Jagger and Scorsese strum up rock 'n' roll's 'Game of Thrones'

Paris (AFP) – The 1970s may have been the decade that fashion forgot, yet Martin Scorsese believes that was because the world was too busy with drugs, sex & rock 'n' roll to care.

The acclaimed director has brought all that excess to the small screen in his new complex rocking television series, "Vinyl", set in the bacchanalian world of a New York record company.

Scorsese, who made his name with "Mean Streets" in 1973 as the city's music scene roared its loudest, has been working on & off on the project for 18 years with none other than Mick Jagger.

p>The Rolling Stones frontman was already rock royalty by the early 1970s, & his insider knowledge of the industry is clear in the no holds barred HBO series which premieres in the United States & Europe on February 14 & 15.

Jagger's son James even plays the snarling singer of a fictional punk band called the Nasty Bits who arrives hungry & raw on the books of the failing America Music Company just as it is approximately to go bust.

But it is the label's cocaine-fuelled owner Richie Finestra, played by with manic gusto by Bobby Cannavale, who is the centre of the story.

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The 1970s may have been the decade that fashion forgot, yet Martin Scorsese believes that was becaus …

"Vinyl starts in '73" when a bizarre mix of glam rock, Led Zeppelin & the early strains of disco, punk & hip-hop shared the New York scene, Scorsese told AFP while he was still shooting the two-hour pilot.

– Gangsters & huge money –

"It's full of stories of gangsters, drugs, rock 'n' roll & huge money," he added.

The series starts with Finestra trying to cash in the chaotic list of bands he has signed — often at random — by off-loading the company & its cooked books onto German giant Polygram.

While he lives the rock 'n' roll lifestyle to the full, rubbing shoulders with Elvis Presley, Lou Reed, David Bowie & Zeppelin's Robert Plant, his wife Devon (played by Olivia Wilde of "House" fame) goes quietly mad at home.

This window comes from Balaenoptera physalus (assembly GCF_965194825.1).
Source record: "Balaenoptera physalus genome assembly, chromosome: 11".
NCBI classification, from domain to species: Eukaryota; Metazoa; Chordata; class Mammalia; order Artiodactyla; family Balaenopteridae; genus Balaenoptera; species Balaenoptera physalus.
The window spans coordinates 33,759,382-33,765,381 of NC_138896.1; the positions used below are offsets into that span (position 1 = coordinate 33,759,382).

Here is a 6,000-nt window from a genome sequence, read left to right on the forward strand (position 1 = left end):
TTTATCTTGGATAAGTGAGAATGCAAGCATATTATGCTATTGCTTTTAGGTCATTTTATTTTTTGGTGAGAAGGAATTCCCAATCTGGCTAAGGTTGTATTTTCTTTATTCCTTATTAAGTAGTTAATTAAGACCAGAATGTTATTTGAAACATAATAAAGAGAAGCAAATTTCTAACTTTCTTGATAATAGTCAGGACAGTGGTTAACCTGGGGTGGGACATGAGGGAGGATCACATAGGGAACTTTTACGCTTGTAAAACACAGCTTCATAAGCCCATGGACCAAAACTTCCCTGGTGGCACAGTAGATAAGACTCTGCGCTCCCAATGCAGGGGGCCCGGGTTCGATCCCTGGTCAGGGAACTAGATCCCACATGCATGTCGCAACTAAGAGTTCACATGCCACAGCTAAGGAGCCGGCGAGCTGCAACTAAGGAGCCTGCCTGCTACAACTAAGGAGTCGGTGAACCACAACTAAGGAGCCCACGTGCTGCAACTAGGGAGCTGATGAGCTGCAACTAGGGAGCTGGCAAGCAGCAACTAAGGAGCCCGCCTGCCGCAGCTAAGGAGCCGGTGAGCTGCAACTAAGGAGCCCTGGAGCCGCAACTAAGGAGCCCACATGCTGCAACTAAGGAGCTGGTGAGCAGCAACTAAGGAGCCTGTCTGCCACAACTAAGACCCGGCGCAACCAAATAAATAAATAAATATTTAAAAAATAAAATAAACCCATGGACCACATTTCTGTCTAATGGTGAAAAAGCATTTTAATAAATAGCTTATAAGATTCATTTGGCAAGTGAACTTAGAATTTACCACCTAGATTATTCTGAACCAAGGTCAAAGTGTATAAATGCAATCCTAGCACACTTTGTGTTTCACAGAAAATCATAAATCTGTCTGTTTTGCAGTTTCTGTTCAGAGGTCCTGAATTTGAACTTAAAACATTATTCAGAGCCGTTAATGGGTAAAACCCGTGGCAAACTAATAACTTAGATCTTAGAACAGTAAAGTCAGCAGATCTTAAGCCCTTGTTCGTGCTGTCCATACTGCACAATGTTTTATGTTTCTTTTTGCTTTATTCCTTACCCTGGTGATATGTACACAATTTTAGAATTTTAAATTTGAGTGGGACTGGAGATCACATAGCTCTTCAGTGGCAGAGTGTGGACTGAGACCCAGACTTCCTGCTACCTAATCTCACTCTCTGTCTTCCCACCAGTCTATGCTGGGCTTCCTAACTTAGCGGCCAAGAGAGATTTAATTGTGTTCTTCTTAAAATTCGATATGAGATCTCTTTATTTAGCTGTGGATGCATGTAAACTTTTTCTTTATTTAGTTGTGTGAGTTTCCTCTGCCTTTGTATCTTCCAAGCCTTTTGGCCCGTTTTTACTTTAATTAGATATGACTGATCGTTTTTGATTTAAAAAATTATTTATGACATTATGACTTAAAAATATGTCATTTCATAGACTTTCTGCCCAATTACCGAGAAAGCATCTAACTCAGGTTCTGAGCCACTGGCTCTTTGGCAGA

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Jagger's son James (R) plays the snarling singer of a fictional punk band called the Nasty Bits  …

She has swapped life hanging out with the Velvet Underground in Andy Warhol's Factory with the bored conformity of Stepford Wives suburbia.

Jagger has gone to pains to deny that the Finestra character is even loosely based on Ahmet Ertegun, the legendary Turkish boss of Atlantic Records with whom the singer was close, yet he said the industry was full of "crazy people" at the time.

"They were so wacky that it was complex to write up how mad they were in real life & expect people to actually believe that a businessperson could behave like that," he told Billboard magazine.

He moreover made no bones approximately the fact that as executive producer he suggested that his musician son would be tremendous as the heroin addict punk singer Kip Stevens.

– 'Screaming racket' –

"He loves that kind of music — that kind of screaming racket. So I thought I'd put James into the mix. I'm very pleased with him," the 72-year-old added.

Scorsese & Jagger previously worked together on his 2008 feature on the Stones, "Shine a Light", one of a series of landmark music documentaries the director has made including "No Direction Home: Bob Dylan", "Eric Clapton: Nothing yet the Blues", as well as the major series "The Blues", which marked the centenary of the music's birth.

"Mick & I started working on 'Vinyl' in 1998," Scorsese told AFP, yet their plans for a feature film fell victim to the financial crisis in 2008, when studio bosses would no longer bankroll the project, then called "The Long Play".

Instead Scorsese's longtime collaborator Terence Winter, who wrote the script for "The Wolf of Wall Street", said there was so much material it would be better as a TV series & suggested they put their heads together.

Winter & Scorsese were working on their Prohibition era gangster epic "Boardwalk Empire" at the time for HBO, now regarded as a television classic.

Already critics are talking approximately "Vinyl" in the same hushed tones, with the Hollywood Reporter calling the "propulsive new series… a kind of rock 'n' roll 'Game of Thrones'" & Variety declaring it one of the year's "most anticipated TV series".

Arts & EntertainmentMediaMartin ScorseseMick Jaggerrock 'n' roll

Source: “AFP”

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